All posts by linux

apt-things tutorial: using apt on Linux

As a proud owner of Linux server, even a small home Linux server runing on Cubieboard or Raspberry, you need to have a basic knowledge of package management. For a given software package, or simply a keyword, you need to be able to:

  • update the list of packages and upgrade your server
  • find out is it installed on your Linux server
  • find out is it available for you to install it
  • install a package
  • uninstall a package
  • list files that an installed package contains
  • list files that a not installed package will install

In this text we will use not one but three packages to practice with, since the above tasks can be performed on a list of packages/keywords, which saves typing and time. So, our three guinea pigs are:

  • apache, web server,
  • php, scripting language which runs either standalone or inside a web server,
  • mysql, database engine which works very well with the above two.

With the above three components installed on your server you can, for example, install and run a WordPress blog on your Linux server.

Update the list of packages and upgrade your server

Prior to performing actions related to package installation/uninstallation, you should execute

  • apt-get update to refresh the package metadata, and
  • apt-get upgrade to install the latest versions of installed packages.

It is important to do it, since you want to install new packages on top of a fresh system, not outdated.

Are things installed on my server?

A simple command

apt list --installed | grep 'apache\|php\|mysql' | grep '\[installed\]' | cut -d '/' -f 1

or (broken into multiple lines)

apt list --installed \
  | grep 'apache\|php\|mysql' \
  | grep '\[installed\]' \
  | cut -d '/' -f 1

will tell us which of our components are installed, for example


if we have all three, or a subset of the above.

This was the most complex way to ask, and it provides the shortest answer. If we opt out cut -d '/' -f 1, i.e. “give me only the first of several ‘/’-delimited fields”, we will get a bit more information:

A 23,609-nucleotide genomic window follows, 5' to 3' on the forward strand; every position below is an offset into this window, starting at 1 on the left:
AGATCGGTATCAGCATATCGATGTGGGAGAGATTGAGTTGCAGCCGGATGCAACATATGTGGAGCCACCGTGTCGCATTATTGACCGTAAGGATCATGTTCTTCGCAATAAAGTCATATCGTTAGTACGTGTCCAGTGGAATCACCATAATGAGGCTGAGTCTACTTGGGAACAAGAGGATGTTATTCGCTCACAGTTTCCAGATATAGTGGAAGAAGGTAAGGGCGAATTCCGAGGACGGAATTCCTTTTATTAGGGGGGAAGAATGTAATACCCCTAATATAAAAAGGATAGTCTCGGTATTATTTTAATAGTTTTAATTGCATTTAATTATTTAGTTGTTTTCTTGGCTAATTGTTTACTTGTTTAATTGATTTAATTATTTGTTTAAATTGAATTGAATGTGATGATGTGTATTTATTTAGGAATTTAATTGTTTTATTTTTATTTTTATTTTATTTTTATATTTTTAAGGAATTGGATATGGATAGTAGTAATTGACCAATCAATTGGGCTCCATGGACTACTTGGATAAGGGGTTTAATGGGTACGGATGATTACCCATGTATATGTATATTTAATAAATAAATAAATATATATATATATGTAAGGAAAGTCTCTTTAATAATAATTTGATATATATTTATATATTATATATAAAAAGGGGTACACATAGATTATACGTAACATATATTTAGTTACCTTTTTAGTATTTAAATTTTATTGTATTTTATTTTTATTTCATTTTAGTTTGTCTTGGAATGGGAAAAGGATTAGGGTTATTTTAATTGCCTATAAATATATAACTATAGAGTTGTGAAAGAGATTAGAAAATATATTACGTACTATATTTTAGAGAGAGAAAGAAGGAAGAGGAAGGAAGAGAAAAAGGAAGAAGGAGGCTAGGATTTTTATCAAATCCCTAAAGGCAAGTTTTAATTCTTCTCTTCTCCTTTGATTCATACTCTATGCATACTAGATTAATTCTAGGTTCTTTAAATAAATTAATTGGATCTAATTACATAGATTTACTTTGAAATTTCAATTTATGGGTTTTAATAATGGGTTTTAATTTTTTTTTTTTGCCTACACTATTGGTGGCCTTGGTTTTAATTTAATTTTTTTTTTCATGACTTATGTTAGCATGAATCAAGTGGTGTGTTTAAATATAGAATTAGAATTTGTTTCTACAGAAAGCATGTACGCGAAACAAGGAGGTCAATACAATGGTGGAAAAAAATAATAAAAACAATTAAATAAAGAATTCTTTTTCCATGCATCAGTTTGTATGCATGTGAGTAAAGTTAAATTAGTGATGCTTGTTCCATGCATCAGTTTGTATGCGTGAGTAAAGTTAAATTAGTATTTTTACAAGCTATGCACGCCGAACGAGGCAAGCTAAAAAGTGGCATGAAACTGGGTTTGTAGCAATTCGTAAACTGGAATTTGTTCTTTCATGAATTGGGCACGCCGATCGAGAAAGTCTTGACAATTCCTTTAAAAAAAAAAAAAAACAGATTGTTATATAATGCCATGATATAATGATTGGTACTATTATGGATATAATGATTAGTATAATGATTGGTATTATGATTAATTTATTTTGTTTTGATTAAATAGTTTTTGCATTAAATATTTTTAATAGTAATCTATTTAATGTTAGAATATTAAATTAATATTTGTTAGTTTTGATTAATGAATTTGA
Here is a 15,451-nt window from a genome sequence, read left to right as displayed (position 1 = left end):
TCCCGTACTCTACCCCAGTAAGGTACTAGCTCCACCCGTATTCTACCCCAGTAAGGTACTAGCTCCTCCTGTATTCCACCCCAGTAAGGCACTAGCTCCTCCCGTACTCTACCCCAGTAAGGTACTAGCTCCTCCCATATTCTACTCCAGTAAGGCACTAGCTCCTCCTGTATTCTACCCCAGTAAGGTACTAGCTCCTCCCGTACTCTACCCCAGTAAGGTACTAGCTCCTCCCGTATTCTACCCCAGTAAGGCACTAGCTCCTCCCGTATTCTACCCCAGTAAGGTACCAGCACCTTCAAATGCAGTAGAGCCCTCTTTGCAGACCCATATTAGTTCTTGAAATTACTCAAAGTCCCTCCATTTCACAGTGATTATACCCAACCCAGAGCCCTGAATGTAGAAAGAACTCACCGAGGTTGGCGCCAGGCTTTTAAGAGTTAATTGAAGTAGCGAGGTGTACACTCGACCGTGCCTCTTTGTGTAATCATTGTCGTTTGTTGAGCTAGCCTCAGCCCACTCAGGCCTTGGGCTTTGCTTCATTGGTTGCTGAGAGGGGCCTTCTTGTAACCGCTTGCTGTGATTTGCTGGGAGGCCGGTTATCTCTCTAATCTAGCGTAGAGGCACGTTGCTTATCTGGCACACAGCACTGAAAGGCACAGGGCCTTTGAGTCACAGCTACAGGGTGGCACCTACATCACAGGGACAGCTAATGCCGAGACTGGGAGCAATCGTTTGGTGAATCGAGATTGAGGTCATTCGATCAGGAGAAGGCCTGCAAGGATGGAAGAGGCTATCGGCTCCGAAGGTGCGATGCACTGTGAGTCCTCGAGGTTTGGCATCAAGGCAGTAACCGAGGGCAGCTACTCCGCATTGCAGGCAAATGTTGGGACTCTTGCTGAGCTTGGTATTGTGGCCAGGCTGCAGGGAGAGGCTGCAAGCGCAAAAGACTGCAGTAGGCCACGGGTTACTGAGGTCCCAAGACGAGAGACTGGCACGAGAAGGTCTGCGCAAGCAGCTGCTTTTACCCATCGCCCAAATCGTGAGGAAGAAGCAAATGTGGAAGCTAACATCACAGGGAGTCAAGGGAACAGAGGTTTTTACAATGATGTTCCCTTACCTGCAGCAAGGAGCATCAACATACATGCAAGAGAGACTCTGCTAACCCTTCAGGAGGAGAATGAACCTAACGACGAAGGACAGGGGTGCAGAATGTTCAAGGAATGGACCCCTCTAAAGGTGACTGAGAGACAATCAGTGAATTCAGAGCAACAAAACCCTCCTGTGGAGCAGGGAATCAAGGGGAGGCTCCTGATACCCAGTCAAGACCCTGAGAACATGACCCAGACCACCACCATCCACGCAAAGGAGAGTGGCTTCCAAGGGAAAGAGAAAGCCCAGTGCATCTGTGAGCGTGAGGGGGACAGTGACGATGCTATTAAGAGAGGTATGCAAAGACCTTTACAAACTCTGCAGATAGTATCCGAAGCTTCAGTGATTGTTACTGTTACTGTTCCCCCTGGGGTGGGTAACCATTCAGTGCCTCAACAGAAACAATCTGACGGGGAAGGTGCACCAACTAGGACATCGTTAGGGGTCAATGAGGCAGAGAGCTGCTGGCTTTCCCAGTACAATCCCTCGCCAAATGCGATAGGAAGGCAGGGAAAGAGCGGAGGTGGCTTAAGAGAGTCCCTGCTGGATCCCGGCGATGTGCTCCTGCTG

apt list --installed \
  | grep 'apache\|php\|mysql' \
  | grep '\[installed\]'

would yield

apache2/oldstable,oldstable,now 2.4.10-10+deb8u11 armhf [installed]
mysql-server/oldstable,oldstable,now 5.5.58-0+deb8u1 all [installed]
php5/oldstable,oldstable,now 5.6.30+dfsg-0+deb8u1 all [installed]

Here we see the versions and some additional information about packages. Next step would be to remove the [installed] filter:

apt list --installed \
  | grep 'apache\|php\|mysql'

displays quiet a lot:

apache2/oldstable,oldstable,now 2.4.10-10+deb8u11 armhf [installed]
apache2-bin/oldstable,oldstable,now 2.4.10-10+deb8u11 armhf [installed,automatic]
apache2-data/oldstable,oldstable,now 2.4.10-10+deb8u11 all [installed,automatic]
apache2-utils/oldstable,oldstable,now 2.4.10-10+deb8u11 armhf [installed,automatic]
libapache2-mod-php5/oldstable,oldstable,now 5.6.30+dfsg-0+deb8u1 armhf [installed,automatic]
libdbd-mysql-perl/oldstable,oldstable,now 4.028-2+deb8u2 armhf [installed,automatic]
libmysqlclient18/oldstable,oldstable,now 5.5.58-0+deb8u1 armhf [installed,automatic]
mysql-client-5.5/oldstable,oldstable,now 5.5.58-0+deb8u1 armhf [installed,automatic]
mysql-common/oldstable,oldstable,now 5.5.58-0+deb8u1 all [installed,automatic]
mysql-server/oldstable,oldstable,now 5.5.58-0+deb8u1 all [installed]
mysql-server-5.5/oldstable,oldstable,now 5.5.58-0+deb8u1 armhf [installed,automatic]
mysql-server-core-5.5/oldstable,oldstable,now 5.5.58-0+deb8u1 armhf [installed,automatic]
php5/oldstable,oldstable,now 5.6.30+dfsg-0+deb8u1 all [installed]
php5-cli/oldstable,oldstable,now 5.6.30+dfsg-0+deb8u1 armhf [installed,automatic]
php5-common/oldstable,oldstable,now 5.6.30+dfsg-0+deb8u1 armhf [installed,automatic]
php5-json/oldstable,now 1.3.6-1 armhf [installed,automatic]

which gives us the list of all packages that have one of our keywords in the description. While this information may be usefull, we should focus our attention only to [installed], since they are basic packages that we install, others were added as dependencies.

Are things available to install?

If a package is not installed on your system, you would have to know is it available, and what is its exact name. It is not as simple as in the previous section, so we will go one package at a time, not all three together.

On default Armbian installation, as on almost all others, you will have apache2 already installed, so we will here use php and mysql to practice with.

If you already know the names of the packages, which will most ofthen be the case, you simply ask:

apt-cache -q showpkg php5 mysql-server

and get the output which is several pages long, very detailed and difficult to read. It is useful, though, but you are, most probably, not keed to use it, so you may type the following two commands instead:

apt-cache -q showpkg php5 | head -1; \
apt-cache -q showpkg mysql-server | head -1

and get the following

Package: php5
Package: mysql-server

which means that you will be able to install the above packages.

If you don’t know the exact names of the packages, you have to list the available options and decide which one is yours:

apt-cache search -n '^mysql'

will produce some 15 to 20 lines of output, some of which would be

mysql-client - mysql database client (metapackage depending on the latest version)
mysql-client-5.5 - mysql database client binaries
mysql-common - mysql database common files, e.g. /etc/mysql/my.cnf